Blue Lights and Puzzle Pieces? No Thanks!

Kel Autism, It's a Tink Thing 3 Comments

Today marks the start of Autism Awareness Month. A whole month that autistic people and those who support them dedicate to raising awareness and, ultimately, acceptance of who they are. Crazy, really, isn’t it? That they (we) should feel the need to do this. But that’s the world we currently live in. A big part of me hopes that in 30, 20, or even 10 years’ time, there will be no need for autism awareness month, as it will be perfectly accepted that the world is a neurodiverse place and we can all live happily together with all the support needed by everyone on the spectrum.

There are lots of different campaigns to promote awareness of autism and spectrum conditions. One of the most well-known and prominent is the ‘Light it up blue’ campaign (although more popular in the US, it’s becoming more prevalent here in the UK too).  This was  started by Autism Speaks, and, although they didn’t start the puzzle piece symbol, they have certainly adopted it as their logo now.

I have already seen some friends on Facebook changing their profile pictures and ‘lighting up blue’ and, while I’m so happy they are embracing the idea of raising awareness, my heart sinks, and here’s why…

Autism Speaks is not, in my opinion, a group that speaks for me or my daughter. The idea behind ‘Light it Up Blue’ is that there are more boys with autism than girls. I don’t believe this is true. I believe more boys are diagnosed with the condition, but from personal experience in groups, both online and real life, that I belong to, there seems to be a pretty even split between boys and girls. I think diagnosis in girls is becoming better, as professionals become more aware of the way the condition presents itself differently in many girls, and girls such as Tink are being diagnosed earlier.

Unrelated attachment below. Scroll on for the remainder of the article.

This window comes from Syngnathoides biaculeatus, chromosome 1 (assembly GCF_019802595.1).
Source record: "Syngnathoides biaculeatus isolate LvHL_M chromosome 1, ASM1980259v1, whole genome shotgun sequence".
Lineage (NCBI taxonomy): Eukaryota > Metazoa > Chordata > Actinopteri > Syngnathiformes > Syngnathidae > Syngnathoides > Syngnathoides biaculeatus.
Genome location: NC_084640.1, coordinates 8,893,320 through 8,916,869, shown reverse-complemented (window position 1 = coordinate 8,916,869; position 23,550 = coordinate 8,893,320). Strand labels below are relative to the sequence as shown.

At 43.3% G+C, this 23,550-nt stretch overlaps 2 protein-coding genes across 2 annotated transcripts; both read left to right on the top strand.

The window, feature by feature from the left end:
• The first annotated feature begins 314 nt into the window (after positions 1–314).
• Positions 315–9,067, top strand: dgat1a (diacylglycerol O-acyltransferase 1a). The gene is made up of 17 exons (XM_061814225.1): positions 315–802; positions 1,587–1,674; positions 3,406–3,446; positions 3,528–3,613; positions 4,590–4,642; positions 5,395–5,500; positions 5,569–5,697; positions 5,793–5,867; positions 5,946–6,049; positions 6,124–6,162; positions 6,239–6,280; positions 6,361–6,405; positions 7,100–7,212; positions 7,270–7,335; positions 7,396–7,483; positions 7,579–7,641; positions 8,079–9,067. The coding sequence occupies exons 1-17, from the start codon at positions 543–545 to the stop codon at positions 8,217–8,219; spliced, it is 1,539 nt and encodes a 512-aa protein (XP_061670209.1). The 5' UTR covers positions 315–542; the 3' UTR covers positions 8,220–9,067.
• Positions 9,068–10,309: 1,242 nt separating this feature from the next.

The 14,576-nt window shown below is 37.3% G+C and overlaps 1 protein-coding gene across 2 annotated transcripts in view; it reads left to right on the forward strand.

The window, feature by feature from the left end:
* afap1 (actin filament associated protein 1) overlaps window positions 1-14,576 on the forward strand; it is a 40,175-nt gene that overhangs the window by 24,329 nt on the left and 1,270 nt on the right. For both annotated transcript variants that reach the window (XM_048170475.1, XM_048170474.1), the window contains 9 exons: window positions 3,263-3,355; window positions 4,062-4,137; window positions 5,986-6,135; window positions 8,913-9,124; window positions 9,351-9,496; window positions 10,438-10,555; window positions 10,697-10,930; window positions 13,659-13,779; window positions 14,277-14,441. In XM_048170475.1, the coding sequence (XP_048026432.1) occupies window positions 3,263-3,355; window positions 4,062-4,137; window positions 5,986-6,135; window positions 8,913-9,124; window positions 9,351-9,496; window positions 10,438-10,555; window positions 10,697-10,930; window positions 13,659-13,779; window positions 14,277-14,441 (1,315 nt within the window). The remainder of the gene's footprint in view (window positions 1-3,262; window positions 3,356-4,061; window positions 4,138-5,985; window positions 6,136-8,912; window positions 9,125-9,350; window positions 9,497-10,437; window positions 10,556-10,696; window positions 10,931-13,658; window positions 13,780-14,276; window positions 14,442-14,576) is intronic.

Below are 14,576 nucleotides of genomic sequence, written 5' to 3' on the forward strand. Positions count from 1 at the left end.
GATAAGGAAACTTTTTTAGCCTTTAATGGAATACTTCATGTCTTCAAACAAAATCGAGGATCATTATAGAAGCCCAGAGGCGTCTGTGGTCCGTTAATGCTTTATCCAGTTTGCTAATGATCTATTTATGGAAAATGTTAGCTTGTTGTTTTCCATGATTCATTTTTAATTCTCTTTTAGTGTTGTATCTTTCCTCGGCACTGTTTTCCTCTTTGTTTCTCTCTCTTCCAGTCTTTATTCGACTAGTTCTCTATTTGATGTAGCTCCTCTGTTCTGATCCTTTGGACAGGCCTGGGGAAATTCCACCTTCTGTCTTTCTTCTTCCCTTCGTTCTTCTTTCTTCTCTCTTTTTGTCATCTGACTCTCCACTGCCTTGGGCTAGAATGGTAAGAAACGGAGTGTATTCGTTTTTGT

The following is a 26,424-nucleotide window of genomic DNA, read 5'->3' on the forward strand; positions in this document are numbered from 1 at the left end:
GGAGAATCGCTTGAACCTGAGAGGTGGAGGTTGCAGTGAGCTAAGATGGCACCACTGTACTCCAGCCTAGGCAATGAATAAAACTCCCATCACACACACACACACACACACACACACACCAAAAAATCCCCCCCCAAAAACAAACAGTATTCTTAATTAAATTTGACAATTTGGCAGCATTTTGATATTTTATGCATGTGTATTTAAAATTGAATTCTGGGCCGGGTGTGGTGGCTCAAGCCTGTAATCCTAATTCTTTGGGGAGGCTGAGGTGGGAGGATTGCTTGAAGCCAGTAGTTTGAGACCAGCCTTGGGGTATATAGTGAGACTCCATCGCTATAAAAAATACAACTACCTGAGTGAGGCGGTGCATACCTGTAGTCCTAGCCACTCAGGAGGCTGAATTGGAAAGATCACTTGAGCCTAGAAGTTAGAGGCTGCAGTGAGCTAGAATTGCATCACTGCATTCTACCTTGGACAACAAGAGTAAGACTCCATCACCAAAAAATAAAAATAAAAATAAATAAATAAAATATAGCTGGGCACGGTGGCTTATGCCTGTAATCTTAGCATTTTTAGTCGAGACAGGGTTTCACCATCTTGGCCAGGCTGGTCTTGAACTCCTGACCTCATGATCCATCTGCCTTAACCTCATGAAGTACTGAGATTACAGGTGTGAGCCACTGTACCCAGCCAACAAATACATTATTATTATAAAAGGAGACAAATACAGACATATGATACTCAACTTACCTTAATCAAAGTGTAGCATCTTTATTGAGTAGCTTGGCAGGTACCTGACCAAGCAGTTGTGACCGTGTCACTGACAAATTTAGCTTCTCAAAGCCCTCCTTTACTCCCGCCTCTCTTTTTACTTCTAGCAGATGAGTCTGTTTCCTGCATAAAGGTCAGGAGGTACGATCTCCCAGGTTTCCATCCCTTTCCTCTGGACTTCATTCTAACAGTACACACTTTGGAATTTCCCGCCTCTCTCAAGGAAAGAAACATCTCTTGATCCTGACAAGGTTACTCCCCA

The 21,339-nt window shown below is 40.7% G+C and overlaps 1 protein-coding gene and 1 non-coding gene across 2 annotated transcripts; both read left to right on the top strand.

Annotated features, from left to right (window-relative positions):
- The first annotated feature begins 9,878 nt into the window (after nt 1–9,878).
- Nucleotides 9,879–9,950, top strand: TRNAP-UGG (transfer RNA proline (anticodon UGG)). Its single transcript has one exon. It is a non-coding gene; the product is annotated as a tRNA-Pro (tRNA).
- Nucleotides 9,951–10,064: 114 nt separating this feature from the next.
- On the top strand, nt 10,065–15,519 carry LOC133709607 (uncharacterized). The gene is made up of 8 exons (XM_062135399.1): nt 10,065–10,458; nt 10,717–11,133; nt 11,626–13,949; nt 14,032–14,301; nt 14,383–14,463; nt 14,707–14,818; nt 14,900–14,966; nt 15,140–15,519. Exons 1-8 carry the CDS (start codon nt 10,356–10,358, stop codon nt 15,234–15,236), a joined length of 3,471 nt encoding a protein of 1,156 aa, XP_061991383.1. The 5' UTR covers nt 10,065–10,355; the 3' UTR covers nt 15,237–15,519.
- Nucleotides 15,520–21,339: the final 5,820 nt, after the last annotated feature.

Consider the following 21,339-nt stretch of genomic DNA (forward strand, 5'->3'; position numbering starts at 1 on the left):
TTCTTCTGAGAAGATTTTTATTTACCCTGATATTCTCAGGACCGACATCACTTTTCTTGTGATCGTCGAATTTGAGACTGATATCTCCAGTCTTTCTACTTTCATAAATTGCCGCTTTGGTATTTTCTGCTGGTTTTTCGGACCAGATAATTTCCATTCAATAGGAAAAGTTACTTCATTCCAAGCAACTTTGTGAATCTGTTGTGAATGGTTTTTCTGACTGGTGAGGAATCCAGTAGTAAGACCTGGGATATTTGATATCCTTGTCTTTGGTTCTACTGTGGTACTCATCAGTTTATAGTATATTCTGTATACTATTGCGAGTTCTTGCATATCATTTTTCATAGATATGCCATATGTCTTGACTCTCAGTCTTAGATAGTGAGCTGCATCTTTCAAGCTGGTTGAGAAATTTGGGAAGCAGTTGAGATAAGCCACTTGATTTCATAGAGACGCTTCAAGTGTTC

Autism Speaks is a group that believes Autism is a disease and that our children can be ‘cured’. This, my friends, is utter bullsh*t. Autism is a neurological condition – a difference in wiring in the brain, if you like – and that’s all. It’s not a disease. You can’t catch it. Personally, I don’t believe it’s caused by external factors, although there is ongoing research to determine this, the latest I read about this week involving BPA (funnily enough, when you google this, the first link takes you to Autism Speaks…) I truly believe it’s genetic. I only have to look at myself and Tink’s Dad to see we both have traits that could be considered as being on the spectrum. Put those together and…

Here is a delightful quote I found from Autism Speaks’ mission statement:

“At Autism Speaks, our goal is to change the future for all who struggle with autism spectrum disorders.

We are dedicated to funding global biomedical research into the causes, prevention, treatments and a possible cure for autism. We strive to raise public awareness about autism and its effects on individuals, families, and society: and we work to bring hope to all who deal with the hardships of this disorder. We are committed to raising the funds necessary to support these goals.

Autism Speaks aims to bring the autism community together as one strong voice to urge the government and private sector to listen to our concerns and take action to address this urgent global health crisis. It is our firm belief that, working together, we will find the missing pieces of the puzzle.”

Hmmmm…. Starts off well, doesn’t it? Changing the future so our children and adults don’t struggle? Fab! Interesting how they intend to do this without the help of autistic people themselves. There is not one autistic person on the board of Autism Speaks. Surely the people who know best about the struggles faced by this community are those who do it day in, day out? Not just parents, but those who actually know how it feels to live with the condition and the problems this world presents?